Imperial Curiosities – Graz & Wien part 2

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While in Vienna for an archeological conference last November, I sneaked away for a visit in the Kunsthistoriches Museum, the Art Historical Museum. I entered soon after it had opened for the day and exited 7 hours later – and I hadn’t seen even the half of it.

The museum seems to have everything from the Ancient Rome and Greece to the modern and the contemporary, from polished gems to huge canvases. If you go through the museum following the chronological order from the oldest to the latest, the first parts are more like a curiosity cabinet and that makes it even more fascinating. It is easy to imagine that you are visiting the private collections of the emperor seeing his favourite curiosities – which most of the artifacts and works of art originally were. The splendour, the sumptuousness, the sheer extravagance is breathtaking. For example, take a look at this vase:

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Looks like crystal, doesn’t it, but it’s not. It is actually made of a single quartz crystal, a rock crystal, not glass. It big, huge, actually: maybe 50cm from the base to the top. And it was not the only one. If you look carefully, you can see two others behind it, and that’s not all of them. There are dozens of various sizes on display!

It’s difficult to comprehend the amount of wealth that made collecting on this scale possible.

Another impressive piece of craftsmanship were these structurally realistic and extremely detailed, delicate bouquets made of various metals. The patience it must take to create one of these:

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Nice, but I wouldn’t want to dust these. Suppose that’s why one would have an army of servants…

There were so many amazing works of art that I just walked from one to the next in complete awe. It wasn’t until I got to the Roman and Greek collections that I managed to draw something. The Classical statues and other artifacts were more familiar and they therefore did not left me as wonderstruck as the other curiosities. This classical athlete/prince was one of my favourites:

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The bronzes and other statues were extremely well lit, as you can see. The light levels were rather low (it’s not necessary for the conservation) and spotlights highlighted the statues beautifully. (Hihii!) But seriously, an even, monotonous lighting is not the best for three dimensional works of art. A more subdued and directional light reveals the character of the statues. Also, the museum had succeeded in avoiding one of the most annoying mishaps of museum lighting: the head of the visitor shading the object. You might have noticed this in most museums. Often the spotlights are placed so that when you get closer to a vitrine to have a closer look as something, your head and shoulders get in front of the light and you unavoidably cast a shadow on the object. No matter how you try to move, the object remains in shadow unless you move back and you again can’t see the detail you were interested in. Here this was seldom a problem. All the artifacts in these pictures were in vitrines but, as you can see, there are only a few reflections from the glass.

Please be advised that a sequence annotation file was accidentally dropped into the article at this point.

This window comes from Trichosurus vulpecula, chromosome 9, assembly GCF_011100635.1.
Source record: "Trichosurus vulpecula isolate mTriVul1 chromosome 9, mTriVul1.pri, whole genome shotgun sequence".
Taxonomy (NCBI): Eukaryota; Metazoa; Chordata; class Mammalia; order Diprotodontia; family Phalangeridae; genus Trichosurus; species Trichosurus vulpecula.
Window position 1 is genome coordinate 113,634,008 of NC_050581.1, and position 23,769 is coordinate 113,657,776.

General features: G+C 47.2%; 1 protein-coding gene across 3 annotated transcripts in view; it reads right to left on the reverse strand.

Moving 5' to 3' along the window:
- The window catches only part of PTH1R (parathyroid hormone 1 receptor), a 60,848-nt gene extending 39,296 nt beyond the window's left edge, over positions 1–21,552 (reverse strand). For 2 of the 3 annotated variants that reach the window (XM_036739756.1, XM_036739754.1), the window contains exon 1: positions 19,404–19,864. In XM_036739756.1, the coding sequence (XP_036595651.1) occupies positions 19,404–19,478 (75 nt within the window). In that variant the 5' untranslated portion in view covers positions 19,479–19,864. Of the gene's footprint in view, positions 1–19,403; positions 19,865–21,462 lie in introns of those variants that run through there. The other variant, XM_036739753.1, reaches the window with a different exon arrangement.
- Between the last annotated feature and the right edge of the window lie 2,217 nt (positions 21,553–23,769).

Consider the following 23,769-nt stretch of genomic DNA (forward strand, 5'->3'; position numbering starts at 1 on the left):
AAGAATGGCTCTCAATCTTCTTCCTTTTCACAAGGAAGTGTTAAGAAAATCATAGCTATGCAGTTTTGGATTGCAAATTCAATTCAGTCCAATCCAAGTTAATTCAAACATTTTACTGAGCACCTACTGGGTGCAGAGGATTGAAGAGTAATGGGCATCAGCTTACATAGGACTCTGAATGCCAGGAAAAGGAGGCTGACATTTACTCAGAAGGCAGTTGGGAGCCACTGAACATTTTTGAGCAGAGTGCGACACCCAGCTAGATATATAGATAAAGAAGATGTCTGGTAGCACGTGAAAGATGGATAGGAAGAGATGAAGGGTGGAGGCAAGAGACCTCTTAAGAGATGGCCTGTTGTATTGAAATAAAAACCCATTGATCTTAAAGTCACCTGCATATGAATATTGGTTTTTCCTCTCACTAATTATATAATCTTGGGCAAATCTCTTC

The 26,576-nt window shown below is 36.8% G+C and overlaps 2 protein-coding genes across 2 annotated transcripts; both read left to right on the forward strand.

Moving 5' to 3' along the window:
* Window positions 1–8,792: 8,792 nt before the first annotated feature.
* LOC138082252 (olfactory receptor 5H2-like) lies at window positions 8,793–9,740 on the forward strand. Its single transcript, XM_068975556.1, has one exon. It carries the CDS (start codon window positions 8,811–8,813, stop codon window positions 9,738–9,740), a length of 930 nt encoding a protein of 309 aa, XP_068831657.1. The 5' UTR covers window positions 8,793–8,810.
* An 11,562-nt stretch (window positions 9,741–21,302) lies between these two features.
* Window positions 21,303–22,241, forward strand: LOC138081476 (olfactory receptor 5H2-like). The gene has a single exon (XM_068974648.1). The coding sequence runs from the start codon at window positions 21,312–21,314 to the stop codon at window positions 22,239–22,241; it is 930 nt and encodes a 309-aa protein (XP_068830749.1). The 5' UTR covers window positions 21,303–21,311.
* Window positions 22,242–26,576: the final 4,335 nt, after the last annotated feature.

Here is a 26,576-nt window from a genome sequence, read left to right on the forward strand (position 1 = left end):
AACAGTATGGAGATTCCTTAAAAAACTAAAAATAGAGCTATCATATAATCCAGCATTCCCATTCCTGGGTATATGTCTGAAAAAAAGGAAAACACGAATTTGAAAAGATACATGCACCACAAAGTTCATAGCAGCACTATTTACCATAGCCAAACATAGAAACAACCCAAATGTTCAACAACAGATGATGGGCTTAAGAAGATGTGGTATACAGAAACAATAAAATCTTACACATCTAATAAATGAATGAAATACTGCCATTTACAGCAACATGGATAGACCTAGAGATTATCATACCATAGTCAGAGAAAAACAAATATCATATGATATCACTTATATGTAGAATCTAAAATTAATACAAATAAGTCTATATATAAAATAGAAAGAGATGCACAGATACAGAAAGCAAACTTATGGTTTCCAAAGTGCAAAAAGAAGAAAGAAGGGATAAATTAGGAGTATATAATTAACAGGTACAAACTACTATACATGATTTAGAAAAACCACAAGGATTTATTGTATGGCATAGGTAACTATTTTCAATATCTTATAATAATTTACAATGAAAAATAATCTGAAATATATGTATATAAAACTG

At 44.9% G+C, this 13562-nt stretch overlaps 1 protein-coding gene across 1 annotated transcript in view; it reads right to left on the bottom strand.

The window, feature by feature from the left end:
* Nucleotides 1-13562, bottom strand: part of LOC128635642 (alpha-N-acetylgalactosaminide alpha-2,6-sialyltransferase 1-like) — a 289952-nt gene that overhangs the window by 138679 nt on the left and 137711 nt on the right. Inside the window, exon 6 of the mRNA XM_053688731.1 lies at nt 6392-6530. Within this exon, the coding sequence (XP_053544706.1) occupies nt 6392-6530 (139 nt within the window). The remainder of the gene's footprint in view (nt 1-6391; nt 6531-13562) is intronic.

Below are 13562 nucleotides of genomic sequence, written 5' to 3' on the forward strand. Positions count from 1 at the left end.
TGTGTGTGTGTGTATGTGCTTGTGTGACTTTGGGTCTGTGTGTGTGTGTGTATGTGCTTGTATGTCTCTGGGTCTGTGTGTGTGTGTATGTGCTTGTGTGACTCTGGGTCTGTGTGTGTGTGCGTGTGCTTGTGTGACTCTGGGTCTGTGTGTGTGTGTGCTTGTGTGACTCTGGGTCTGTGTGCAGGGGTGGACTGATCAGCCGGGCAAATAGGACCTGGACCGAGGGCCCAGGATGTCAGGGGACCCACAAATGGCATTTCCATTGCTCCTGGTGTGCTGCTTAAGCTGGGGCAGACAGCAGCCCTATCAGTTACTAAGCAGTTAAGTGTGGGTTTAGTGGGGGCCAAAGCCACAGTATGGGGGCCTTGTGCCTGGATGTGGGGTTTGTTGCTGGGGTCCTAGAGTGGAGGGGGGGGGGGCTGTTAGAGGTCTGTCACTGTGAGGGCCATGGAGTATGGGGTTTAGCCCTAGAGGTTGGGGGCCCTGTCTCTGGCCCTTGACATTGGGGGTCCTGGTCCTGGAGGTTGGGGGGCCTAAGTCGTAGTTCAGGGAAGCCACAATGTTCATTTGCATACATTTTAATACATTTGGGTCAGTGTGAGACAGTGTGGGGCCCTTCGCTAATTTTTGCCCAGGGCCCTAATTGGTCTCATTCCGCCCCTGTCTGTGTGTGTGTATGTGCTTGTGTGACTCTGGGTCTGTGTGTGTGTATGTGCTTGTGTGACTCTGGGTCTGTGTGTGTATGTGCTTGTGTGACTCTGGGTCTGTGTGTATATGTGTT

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The was my favourite one. It’s not a Classical but a Neoclassical sculpture. Sadly I have lost the piece of paper on which I wrote the artist’s name.

There ware so many incredible artifacts there that it would have been easy to become lost in photographing everything I saw. I did manage to fight the urge and drew these two treasures:

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I bet Eutropios lit up the room when he walked in.

The one on the left was a bust of a really sour looking fella. Not your standard Classical head. Delightful! The one on the right was a small, maybe 6-7cm tall bronze figurine, a kind of an idol. Sadly there was very little information available in English in the exhibition. I really would like to know more about these disfigured idols.

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It wasn’t only the objects of art that were impressive, the museum building itself is magnificent. This, of course, should not be surprising. What else could an originally imperial art museum be! However, the trouble with imperial splendour is that it sometimes overwhelms the art, like here in the hall of classical marbles where the sculptures were lost in the marble walls and gilded ceilings. Sometimes you just can’t tell the trees from the forest (not the other way round).